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From Reindl Harald <h.rei...@thelounge.net>
Subject Re: Underscores in hostnames
Date Thu, 02 Feb 2017 13:26:25 GMT


Am 02.02.2017 um 14:22 schrieb Reindl Harald:
>
>
> Am 02.02.2017 um 13:53 schrieb Joe Orton:
>> Another 2.4.25 regression reported from a Fedora user is that
>> underscores in hostnames are rejected by default now.  I couldn't see a
>> specific discussion of this, was it deliberate?
>
> underscores are not allowed in host names by RFC and many things will
> break at all with them because in different layers of client software
> things just break by using them
>
> we had that more than once in devel environments where strange bugs
> turend out to be another case where sombody used a underline in
> /etc/hosts and his local webserver

here you go:
https://en.wikipedia.org/wiki/Hostname#Restrictions_on_valid_hostnames

The Internet standards (Requests for Comments) for protocols mandate 
that component hostname labels may contain only the ASCII letters 'a'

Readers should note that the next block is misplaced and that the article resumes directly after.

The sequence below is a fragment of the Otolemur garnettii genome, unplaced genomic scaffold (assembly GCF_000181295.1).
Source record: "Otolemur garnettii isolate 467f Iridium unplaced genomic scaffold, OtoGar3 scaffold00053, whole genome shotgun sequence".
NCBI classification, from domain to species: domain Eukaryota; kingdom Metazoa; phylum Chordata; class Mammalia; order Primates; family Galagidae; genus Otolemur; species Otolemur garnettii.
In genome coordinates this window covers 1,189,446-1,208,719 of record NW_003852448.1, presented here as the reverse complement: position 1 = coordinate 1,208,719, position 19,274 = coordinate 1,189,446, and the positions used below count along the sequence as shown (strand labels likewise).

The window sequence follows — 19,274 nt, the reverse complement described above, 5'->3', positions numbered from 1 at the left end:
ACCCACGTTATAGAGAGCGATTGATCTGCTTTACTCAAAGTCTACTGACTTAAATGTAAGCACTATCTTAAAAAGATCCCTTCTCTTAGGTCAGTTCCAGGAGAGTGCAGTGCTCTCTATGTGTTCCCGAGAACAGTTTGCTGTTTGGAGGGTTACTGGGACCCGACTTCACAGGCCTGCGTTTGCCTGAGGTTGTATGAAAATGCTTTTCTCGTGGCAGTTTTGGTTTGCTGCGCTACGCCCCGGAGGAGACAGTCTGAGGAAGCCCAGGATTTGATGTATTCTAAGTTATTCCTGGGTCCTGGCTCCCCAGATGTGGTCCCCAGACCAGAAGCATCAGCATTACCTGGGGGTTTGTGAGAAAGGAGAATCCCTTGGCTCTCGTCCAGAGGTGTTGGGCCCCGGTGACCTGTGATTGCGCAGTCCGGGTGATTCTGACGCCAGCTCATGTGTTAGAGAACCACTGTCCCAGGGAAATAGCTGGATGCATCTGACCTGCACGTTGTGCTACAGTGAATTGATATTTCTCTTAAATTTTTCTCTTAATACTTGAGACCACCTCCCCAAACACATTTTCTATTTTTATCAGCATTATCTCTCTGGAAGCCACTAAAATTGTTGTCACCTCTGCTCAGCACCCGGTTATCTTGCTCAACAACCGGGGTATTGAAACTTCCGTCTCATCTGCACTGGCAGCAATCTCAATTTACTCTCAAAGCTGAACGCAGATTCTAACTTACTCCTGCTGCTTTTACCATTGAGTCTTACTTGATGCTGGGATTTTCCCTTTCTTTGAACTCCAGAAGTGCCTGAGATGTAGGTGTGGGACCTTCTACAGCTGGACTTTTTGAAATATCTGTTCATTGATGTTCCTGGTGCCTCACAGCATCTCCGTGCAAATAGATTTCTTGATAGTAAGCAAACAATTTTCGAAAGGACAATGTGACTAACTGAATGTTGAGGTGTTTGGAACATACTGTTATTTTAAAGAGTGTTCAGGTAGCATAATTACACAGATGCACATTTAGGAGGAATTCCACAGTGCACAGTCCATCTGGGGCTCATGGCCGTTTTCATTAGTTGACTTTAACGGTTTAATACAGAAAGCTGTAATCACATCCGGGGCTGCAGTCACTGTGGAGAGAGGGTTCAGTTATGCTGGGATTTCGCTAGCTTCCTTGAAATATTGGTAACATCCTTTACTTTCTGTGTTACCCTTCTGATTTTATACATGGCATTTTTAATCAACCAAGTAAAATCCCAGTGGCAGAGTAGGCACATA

through 'z' (in a case-insensitive manner), the digits '0' through '9', 
and the hyphen ('-'). The original specification of hostnames in RFC 
952, mandated that labels could not start with a digit or with a hyphen, 
and must not end with a hyphen. However, a subsequent specification (RFC 
1123) permitted hostname labels to start with digits. No other symbols, 
punctuation characters, or white space are permitted.

While a hostname may not contain other characters, such as the 
underscore character (_), other DNS names may contain the underscore.[4] 
Systems such as DomainKeys and service records use the underscore as a 
means to assure that their special character is not confused with 
hostnames. For example, _http._sctp.www.example.com specifies a service 
pointer for an SCTP capable webserver host (www) in the domain 
example.com. Note that some applications (e.g. Microsoft Internet 
Explorer) won't work correctly if any part of the hostname contains an 
underscore character.[5]

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